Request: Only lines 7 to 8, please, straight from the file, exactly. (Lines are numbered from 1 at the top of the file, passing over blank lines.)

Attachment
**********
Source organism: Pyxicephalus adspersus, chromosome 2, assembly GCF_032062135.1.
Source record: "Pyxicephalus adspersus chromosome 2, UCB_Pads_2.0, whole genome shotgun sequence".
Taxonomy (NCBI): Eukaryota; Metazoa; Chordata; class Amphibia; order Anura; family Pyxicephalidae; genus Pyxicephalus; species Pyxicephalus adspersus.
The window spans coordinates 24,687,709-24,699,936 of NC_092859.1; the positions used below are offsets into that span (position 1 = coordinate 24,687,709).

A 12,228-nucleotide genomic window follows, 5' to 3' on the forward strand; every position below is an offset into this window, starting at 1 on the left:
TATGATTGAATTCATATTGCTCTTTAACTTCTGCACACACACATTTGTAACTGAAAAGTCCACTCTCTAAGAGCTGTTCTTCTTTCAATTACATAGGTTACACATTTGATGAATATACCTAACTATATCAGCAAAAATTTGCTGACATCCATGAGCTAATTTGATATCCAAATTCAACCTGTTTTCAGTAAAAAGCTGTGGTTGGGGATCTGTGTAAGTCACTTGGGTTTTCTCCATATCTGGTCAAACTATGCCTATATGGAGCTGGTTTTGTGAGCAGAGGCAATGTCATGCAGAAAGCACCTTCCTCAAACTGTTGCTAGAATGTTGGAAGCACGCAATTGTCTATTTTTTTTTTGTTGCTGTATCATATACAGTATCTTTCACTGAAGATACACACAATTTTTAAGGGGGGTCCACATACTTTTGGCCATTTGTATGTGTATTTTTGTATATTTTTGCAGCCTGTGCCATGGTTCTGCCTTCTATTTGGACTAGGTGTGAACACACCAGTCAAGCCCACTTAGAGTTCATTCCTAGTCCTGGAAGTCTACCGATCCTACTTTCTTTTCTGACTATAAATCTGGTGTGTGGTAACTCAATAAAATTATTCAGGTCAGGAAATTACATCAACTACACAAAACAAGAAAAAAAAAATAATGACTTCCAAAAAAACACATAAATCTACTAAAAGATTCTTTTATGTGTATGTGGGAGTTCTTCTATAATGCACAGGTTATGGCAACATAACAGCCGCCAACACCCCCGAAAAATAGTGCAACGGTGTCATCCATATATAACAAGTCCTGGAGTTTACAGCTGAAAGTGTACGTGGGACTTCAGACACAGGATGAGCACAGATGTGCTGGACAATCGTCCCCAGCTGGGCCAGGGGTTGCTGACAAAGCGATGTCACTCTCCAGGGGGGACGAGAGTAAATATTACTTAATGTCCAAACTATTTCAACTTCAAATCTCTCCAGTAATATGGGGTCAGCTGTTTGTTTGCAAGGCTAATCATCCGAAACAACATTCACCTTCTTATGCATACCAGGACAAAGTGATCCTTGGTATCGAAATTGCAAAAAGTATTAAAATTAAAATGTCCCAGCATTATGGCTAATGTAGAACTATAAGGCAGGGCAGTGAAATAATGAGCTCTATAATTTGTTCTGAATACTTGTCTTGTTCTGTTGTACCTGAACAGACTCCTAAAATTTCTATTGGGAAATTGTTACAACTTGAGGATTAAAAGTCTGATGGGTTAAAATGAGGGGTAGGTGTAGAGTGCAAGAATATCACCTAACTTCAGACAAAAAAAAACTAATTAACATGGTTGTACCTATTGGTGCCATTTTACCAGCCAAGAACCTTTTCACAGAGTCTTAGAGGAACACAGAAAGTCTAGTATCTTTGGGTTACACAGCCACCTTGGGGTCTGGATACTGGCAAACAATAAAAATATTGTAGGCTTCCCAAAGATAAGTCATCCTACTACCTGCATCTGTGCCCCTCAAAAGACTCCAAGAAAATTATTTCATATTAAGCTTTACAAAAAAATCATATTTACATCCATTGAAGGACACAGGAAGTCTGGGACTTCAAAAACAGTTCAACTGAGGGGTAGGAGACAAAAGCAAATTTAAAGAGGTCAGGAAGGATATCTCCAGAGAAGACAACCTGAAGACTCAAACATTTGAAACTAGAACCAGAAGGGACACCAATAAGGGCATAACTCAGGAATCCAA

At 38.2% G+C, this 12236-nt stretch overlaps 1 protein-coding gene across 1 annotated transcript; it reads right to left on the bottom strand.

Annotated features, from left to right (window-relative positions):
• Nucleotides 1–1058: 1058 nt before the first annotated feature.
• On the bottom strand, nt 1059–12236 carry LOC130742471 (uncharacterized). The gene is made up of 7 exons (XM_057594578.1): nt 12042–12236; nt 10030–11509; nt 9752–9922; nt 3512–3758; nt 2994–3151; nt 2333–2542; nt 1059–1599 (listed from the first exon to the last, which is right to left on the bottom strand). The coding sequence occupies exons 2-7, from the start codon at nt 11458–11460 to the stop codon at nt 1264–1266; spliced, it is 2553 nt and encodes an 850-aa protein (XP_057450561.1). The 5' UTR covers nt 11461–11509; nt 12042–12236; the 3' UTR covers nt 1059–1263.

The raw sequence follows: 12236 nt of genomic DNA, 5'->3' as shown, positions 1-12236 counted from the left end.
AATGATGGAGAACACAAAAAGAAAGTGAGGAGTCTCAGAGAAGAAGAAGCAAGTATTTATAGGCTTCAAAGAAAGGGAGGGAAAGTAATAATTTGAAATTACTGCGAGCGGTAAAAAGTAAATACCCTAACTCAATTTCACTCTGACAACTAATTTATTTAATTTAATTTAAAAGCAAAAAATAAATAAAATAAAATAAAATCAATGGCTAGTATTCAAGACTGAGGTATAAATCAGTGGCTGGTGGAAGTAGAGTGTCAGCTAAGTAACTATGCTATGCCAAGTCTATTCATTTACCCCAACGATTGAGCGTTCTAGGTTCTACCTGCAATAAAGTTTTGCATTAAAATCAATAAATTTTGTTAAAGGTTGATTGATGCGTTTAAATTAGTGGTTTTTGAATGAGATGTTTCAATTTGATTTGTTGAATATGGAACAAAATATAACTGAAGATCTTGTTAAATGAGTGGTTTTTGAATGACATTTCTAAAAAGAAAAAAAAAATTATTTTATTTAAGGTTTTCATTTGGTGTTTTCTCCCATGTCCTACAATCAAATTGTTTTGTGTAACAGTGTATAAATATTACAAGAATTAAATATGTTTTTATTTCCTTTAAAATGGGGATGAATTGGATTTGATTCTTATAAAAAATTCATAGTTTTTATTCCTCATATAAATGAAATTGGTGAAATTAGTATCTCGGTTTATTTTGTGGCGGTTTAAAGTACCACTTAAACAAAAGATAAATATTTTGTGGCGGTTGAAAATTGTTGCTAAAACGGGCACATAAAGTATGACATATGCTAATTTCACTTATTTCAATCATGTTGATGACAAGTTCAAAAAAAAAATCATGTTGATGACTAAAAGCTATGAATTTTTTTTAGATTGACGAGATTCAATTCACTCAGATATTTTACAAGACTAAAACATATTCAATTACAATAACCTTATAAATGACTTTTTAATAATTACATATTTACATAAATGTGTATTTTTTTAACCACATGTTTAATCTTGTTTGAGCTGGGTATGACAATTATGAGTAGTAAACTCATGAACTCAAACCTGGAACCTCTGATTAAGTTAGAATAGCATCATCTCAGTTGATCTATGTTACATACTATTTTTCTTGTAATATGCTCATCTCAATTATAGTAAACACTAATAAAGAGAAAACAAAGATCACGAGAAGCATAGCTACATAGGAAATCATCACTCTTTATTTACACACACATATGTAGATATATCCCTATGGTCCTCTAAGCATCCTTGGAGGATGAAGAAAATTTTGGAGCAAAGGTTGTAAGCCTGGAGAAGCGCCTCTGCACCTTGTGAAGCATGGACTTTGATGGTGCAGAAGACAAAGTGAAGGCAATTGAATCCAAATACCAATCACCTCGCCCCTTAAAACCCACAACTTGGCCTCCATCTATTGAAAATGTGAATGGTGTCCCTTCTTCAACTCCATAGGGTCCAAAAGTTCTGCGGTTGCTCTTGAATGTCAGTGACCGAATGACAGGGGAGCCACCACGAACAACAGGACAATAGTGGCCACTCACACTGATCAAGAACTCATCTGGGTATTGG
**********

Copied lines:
At 38.2% G+C, this 12236-nt stretch overlaps 1 protein-coding gene across 1 annotated transcript; it reads right to left on the bottom strand.

Annotated features, from left to right (window-relative positions):